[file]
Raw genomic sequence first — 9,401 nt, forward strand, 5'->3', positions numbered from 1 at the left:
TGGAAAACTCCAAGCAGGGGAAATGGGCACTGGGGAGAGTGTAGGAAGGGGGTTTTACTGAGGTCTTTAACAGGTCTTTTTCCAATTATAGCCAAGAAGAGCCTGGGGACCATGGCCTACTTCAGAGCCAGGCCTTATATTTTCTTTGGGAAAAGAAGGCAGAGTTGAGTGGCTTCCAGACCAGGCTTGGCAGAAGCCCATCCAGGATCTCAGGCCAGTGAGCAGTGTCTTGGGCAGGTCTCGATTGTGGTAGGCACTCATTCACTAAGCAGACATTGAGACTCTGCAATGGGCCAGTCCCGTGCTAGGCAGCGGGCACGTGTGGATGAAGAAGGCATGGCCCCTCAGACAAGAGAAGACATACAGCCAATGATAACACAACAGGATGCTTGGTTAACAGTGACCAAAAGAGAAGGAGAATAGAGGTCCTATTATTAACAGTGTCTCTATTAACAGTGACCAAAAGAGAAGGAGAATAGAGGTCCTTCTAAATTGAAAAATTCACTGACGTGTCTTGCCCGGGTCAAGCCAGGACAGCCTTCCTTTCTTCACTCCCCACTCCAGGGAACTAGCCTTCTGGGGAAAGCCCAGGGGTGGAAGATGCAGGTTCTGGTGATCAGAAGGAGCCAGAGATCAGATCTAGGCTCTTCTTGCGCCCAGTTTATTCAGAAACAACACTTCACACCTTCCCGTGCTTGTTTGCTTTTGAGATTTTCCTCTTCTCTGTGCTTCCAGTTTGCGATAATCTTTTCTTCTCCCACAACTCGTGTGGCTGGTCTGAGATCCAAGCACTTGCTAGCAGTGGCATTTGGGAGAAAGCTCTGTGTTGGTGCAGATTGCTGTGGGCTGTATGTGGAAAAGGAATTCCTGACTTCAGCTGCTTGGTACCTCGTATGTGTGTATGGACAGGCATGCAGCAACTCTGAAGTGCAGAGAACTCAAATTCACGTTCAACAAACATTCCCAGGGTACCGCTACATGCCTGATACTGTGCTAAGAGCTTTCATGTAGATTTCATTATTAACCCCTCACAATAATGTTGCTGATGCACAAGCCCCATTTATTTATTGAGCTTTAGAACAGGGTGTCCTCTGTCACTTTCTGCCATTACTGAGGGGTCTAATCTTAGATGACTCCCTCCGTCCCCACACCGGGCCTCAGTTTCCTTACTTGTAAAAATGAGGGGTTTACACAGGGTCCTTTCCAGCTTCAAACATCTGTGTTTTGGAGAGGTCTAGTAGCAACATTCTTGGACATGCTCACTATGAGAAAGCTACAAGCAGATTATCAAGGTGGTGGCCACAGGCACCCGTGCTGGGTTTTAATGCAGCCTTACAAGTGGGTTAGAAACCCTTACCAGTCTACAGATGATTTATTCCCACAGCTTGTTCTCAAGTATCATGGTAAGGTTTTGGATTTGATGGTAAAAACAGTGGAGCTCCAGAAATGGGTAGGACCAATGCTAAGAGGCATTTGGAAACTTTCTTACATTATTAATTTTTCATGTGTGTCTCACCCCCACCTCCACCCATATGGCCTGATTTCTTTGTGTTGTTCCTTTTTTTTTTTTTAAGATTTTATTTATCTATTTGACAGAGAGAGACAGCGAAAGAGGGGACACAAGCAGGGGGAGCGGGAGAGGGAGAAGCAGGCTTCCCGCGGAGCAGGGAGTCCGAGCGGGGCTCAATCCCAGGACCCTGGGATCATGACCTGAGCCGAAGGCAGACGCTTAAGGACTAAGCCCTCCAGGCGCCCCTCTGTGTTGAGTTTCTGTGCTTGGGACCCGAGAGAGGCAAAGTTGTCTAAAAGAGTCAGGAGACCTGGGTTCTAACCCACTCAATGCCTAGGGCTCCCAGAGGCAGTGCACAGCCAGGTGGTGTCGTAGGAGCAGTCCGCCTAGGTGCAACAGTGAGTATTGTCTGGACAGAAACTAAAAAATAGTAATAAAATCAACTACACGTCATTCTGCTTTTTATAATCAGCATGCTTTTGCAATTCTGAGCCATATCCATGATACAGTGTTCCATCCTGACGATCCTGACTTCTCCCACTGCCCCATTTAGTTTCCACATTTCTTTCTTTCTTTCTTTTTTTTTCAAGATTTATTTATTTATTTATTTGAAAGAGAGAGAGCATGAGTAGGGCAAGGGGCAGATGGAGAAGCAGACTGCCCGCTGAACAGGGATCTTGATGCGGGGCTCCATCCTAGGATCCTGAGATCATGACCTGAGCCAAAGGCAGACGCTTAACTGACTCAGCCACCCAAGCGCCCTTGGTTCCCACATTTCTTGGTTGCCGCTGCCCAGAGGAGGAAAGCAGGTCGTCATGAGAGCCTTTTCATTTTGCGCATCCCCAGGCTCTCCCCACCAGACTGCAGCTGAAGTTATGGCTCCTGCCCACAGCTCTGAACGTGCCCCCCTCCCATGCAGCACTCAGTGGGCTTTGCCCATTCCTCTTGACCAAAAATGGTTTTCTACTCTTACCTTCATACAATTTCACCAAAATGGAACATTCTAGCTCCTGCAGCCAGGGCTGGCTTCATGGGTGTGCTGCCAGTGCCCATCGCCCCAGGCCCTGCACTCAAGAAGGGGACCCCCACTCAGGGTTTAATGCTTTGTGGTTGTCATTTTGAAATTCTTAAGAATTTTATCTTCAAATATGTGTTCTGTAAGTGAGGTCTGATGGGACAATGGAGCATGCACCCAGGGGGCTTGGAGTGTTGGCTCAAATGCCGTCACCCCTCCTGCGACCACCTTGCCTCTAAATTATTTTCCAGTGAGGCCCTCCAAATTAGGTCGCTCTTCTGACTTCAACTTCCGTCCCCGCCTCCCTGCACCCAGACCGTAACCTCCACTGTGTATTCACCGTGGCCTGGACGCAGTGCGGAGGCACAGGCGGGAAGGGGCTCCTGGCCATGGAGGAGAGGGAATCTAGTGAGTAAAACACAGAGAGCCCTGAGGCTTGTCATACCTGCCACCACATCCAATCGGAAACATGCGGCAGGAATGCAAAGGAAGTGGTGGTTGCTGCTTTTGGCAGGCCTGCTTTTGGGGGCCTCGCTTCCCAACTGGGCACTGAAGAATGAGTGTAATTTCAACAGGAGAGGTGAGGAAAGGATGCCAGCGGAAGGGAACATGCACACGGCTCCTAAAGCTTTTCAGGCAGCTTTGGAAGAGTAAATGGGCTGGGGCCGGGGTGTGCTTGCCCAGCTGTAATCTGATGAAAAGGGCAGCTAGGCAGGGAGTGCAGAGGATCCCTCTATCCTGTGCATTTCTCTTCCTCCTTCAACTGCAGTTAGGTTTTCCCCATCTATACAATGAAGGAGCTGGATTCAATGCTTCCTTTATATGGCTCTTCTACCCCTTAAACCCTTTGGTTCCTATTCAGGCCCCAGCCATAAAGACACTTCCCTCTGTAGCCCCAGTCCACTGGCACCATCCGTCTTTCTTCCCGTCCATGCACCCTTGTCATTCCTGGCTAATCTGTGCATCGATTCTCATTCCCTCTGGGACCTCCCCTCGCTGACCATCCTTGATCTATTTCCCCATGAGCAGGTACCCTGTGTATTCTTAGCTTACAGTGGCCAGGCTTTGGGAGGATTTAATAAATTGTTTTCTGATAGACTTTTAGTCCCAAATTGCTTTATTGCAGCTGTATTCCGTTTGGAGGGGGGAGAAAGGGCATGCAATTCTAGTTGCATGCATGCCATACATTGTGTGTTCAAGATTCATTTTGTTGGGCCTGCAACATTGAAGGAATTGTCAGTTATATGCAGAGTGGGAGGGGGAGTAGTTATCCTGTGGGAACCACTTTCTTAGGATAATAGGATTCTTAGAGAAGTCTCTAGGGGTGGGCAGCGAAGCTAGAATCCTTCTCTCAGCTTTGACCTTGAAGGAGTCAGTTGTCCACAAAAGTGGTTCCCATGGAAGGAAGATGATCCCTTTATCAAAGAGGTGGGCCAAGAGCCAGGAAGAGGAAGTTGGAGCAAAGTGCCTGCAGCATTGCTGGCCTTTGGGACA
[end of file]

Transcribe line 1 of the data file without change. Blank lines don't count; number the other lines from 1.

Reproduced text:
Raw genomic sequence first — 9,401 nt, forward strand, 5'->3', positions numbered from 1 at the left: